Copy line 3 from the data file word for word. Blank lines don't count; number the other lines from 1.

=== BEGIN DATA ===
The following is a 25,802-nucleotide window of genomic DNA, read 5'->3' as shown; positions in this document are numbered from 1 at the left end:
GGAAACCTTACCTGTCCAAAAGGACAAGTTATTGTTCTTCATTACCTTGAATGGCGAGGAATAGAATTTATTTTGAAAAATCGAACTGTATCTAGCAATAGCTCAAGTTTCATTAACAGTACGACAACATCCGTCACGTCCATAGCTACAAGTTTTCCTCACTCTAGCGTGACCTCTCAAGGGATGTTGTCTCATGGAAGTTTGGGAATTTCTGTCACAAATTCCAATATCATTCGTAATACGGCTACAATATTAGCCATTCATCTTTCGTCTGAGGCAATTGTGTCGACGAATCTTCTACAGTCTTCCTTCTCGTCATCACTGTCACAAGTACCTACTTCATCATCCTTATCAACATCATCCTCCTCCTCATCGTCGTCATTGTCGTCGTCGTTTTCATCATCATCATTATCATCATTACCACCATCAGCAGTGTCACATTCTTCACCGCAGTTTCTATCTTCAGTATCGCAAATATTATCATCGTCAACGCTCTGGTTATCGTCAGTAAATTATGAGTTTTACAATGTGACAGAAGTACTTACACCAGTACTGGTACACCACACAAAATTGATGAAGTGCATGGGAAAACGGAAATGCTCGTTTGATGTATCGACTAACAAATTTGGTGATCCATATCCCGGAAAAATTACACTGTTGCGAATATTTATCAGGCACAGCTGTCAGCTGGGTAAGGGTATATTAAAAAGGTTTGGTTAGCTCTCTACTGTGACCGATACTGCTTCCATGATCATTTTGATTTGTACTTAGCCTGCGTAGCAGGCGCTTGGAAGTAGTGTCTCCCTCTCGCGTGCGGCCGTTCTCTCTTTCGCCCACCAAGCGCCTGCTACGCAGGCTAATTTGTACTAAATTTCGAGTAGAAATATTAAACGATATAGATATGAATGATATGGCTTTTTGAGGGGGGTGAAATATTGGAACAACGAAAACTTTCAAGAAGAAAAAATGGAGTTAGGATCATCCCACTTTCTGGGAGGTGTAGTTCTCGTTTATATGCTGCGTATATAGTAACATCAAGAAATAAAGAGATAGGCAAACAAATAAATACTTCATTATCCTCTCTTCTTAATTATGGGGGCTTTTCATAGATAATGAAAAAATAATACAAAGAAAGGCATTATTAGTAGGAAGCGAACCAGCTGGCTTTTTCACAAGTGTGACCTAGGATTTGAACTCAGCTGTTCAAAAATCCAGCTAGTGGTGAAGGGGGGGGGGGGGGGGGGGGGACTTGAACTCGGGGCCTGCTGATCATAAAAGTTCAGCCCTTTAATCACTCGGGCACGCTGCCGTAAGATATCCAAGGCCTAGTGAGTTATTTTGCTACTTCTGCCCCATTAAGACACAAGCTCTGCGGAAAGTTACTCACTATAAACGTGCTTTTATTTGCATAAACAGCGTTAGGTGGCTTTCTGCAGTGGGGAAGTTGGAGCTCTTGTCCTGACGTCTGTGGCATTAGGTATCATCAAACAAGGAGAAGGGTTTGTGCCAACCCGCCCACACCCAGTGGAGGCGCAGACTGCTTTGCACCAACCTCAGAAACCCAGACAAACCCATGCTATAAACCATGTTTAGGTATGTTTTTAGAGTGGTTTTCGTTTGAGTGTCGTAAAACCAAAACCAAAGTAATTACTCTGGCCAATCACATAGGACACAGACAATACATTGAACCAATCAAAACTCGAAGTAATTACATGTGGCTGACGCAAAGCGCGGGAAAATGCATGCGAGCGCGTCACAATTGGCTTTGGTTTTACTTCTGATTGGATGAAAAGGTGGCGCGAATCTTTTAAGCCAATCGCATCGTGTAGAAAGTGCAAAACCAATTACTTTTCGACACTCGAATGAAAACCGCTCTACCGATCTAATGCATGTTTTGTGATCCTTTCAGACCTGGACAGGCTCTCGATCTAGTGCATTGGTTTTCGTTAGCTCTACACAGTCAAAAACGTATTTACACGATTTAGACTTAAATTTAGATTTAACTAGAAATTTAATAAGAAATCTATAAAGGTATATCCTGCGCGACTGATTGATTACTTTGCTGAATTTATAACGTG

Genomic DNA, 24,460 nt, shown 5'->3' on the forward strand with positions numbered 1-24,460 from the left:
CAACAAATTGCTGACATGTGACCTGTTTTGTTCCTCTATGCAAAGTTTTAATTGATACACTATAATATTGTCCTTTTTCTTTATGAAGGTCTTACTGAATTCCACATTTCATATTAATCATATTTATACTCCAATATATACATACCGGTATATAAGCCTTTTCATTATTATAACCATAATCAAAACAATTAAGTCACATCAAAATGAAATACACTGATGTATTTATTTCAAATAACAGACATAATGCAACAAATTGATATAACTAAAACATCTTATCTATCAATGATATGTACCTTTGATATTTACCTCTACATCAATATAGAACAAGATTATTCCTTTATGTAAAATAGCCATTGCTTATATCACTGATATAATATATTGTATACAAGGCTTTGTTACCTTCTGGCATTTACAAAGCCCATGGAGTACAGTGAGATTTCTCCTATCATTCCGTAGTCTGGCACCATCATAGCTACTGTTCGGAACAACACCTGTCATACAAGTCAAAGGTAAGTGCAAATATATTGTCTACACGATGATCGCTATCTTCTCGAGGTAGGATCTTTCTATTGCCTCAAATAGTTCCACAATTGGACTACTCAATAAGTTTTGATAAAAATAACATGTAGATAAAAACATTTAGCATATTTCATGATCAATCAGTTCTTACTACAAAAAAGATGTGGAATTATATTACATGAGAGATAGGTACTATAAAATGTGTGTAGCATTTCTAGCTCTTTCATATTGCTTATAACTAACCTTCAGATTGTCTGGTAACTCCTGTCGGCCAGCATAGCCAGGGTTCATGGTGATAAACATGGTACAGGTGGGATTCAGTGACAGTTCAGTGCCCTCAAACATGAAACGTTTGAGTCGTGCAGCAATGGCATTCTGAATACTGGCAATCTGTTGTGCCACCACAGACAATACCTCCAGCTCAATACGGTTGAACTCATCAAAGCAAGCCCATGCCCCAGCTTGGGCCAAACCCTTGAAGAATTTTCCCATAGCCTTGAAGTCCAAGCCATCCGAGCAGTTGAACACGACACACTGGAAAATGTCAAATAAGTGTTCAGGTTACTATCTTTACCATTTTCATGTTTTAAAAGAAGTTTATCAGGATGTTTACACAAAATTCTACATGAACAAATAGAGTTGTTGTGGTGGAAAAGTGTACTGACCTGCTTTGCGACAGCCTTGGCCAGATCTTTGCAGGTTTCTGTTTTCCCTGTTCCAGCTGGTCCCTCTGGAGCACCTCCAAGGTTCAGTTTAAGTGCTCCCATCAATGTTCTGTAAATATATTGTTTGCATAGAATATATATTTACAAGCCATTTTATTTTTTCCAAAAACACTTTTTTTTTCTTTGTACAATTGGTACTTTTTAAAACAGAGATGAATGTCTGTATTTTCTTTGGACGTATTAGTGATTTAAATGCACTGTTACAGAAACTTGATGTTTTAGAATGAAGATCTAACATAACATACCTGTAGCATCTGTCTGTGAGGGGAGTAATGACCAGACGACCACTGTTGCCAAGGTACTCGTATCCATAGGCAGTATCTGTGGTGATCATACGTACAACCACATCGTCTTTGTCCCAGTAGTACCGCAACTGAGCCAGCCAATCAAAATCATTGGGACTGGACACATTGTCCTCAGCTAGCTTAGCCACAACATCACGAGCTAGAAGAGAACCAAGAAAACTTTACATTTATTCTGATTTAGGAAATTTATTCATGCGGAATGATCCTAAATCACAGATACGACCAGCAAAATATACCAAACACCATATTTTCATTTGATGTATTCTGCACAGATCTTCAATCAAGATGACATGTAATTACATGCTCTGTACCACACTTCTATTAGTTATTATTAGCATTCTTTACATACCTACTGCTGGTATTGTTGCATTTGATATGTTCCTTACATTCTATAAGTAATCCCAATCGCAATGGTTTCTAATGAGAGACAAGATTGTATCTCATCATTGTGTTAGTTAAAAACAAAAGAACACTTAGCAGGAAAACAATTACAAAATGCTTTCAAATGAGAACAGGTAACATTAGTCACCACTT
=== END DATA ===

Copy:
Genomic DNA, 24,460 nt, shown 5'->3' on the forward strand with positions numbered 1-24,460 from the left: